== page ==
The variables that affect an arrow’s dynamic spine and how we manage them are very important if we want to achieve ultimate accuracy in archery. There are quite a few archery programs that calculate dynamic spine based on your arrow shaft and bow selection. These archery programs eliminate guess work and arrow tuning/adjusting by trial and error. They calculate and deliver exactly what arrow shaft (spine specific), tip weight, arrow shaft length, and nock weight combination you need for the perfect spine. For Easton’s take on arrow spine, click here.
Properly spined arrows are more accurate and penetrate deeper
The bottom line is better performance. Having the right spine in an arrow will optimize accuracy and penetration. The accuracy is achieved because the arrow flexes the proper amount early in flight. This keeps fishtailing or wobbling to a minimum and allows the arrow to straighten out quickly. When an arrow is flying, well.. straight as an arrow, it can transfer maximum energy into its target. This is the equivalent to driving a 16 penny nail into a 4 x 4 with one swing of the hammer.
An arrow that doesn’t have the right spine and is still paradoxing at the point of impact will not penetrate like it should. This is due to the kinetic energy being “twanged” out of the arrow as it burrows in. If you have that one buddy that is always complaining about never getting a pass through shot on a deer or elk, this could be one of the reasons. Another example of how this works is by observing how far an arrow will penetrate into a target at different distances. You may be surprised that your arrow may penetrate more at 40 yards than it does at 20 yards. How can this be? Well, at 40 yards, that arrow has corrected its flight 100% and doesn’t lose any kinetic energy during penetration.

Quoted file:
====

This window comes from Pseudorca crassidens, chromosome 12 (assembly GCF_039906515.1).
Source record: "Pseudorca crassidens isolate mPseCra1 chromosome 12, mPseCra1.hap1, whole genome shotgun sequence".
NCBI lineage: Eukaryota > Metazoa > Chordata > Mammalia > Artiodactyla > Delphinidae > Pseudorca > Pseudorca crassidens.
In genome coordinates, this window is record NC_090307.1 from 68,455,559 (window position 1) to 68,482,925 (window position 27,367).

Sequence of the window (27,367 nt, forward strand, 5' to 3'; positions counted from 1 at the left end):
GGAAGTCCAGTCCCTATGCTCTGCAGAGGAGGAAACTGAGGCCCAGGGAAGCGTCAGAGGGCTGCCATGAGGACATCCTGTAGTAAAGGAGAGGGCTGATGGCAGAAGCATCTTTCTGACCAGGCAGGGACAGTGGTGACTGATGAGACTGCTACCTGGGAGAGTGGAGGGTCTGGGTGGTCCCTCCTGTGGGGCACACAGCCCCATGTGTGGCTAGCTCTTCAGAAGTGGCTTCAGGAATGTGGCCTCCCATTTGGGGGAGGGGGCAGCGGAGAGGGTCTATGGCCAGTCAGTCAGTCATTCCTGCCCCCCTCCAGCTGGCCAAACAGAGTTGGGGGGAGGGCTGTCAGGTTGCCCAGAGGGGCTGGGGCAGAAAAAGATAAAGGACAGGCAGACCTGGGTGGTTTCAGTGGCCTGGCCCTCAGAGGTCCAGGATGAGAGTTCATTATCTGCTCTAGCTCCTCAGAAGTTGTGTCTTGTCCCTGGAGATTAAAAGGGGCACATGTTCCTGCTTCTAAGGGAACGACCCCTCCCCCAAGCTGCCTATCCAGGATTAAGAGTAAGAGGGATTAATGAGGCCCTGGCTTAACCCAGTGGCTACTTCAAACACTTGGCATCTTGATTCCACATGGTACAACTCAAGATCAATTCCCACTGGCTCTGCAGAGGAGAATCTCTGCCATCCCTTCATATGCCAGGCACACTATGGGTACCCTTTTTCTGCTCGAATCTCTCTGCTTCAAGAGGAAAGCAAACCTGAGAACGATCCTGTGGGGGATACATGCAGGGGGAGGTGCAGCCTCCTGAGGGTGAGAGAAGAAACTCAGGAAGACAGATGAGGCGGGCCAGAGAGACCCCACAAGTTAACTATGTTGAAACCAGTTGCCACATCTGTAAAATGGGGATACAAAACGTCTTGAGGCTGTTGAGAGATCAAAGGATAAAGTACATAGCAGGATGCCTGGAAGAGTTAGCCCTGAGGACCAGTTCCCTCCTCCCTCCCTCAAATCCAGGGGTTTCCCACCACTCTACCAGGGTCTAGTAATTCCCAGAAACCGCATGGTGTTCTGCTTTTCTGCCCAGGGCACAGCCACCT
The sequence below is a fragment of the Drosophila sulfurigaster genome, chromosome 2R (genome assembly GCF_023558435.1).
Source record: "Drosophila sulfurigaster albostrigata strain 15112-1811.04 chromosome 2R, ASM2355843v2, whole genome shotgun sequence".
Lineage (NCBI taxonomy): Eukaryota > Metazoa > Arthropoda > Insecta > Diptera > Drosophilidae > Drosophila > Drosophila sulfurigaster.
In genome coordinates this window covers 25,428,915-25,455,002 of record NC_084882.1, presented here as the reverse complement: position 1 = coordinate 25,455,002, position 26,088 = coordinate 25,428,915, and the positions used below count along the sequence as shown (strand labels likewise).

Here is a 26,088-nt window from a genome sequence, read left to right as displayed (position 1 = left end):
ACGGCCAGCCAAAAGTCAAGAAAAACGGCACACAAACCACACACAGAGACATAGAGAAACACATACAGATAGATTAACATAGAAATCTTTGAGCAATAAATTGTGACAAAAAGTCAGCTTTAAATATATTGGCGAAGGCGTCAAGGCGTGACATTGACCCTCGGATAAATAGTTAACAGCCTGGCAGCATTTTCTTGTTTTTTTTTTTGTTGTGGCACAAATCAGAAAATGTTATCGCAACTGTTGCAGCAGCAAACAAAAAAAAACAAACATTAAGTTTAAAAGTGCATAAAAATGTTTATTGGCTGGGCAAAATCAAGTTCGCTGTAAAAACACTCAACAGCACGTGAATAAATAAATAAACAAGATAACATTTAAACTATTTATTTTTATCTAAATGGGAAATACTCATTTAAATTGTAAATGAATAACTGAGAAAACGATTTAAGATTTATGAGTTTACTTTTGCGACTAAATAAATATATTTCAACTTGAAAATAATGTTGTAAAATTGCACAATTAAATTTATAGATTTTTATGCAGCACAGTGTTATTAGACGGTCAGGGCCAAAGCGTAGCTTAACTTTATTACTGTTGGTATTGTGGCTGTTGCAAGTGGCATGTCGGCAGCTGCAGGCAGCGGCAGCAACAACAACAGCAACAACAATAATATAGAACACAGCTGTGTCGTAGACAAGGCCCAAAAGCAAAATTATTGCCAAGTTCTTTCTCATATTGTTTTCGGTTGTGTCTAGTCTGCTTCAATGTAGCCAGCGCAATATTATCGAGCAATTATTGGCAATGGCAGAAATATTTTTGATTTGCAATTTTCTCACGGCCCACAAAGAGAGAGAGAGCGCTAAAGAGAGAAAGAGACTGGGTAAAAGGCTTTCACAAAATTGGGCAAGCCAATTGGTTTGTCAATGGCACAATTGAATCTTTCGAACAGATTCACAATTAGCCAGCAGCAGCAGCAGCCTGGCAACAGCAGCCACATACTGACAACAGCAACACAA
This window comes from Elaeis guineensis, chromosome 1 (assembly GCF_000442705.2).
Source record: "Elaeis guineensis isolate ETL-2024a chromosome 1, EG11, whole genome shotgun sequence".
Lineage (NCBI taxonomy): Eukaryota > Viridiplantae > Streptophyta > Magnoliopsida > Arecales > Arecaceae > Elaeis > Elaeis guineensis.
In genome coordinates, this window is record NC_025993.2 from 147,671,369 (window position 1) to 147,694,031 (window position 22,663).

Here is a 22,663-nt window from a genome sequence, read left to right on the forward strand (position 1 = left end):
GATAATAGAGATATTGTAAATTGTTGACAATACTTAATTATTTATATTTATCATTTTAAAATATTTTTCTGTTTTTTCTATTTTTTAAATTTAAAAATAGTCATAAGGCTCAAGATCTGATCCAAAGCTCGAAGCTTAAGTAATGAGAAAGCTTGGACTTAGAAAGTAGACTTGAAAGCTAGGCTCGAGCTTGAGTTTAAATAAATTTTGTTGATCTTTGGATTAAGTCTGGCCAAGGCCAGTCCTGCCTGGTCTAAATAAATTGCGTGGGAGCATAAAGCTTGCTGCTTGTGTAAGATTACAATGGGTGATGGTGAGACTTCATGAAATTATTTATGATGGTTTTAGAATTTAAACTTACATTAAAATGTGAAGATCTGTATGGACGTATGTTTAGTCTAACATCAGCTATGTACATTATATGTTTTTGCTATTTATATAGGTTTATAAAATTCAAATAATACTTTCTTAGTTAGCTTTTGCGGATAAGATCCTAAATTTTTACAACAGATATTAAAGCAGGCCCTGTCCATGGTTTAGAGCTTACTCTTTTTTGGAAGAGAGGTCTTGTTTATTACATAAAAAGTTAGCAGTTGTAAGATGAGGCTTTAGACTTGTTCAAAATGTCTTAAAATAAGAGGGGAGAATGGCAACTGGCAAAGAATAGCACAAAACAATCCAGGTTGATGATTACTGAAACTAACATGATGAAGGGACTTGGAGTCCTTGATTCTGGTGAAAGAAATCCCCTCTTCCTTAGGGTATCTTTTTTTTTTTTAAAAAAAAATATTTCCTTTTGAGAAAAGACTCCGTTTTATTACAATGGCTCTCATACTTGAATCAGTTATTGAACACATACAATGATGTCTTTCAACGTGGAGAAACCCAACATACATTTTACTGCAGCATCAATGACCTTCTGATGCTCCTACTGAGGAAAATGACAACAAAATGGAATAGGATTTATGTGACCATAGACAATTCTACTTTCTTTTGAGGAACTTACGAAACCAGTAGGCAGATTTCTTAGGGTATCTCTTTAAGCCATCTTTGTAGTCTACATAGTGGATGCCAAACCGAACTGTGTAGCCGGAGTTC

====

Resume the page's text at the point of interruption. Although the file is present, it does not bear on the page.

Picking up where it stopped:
For a nice look at some arrow paradoxing in flight, check out this slow motion video of arrows in flight.
Once you have your acquired an arrow shaft of the perfect spine, it’s time to build your arrow. Click here to learn how to build the perfect arrow. (link coming soon)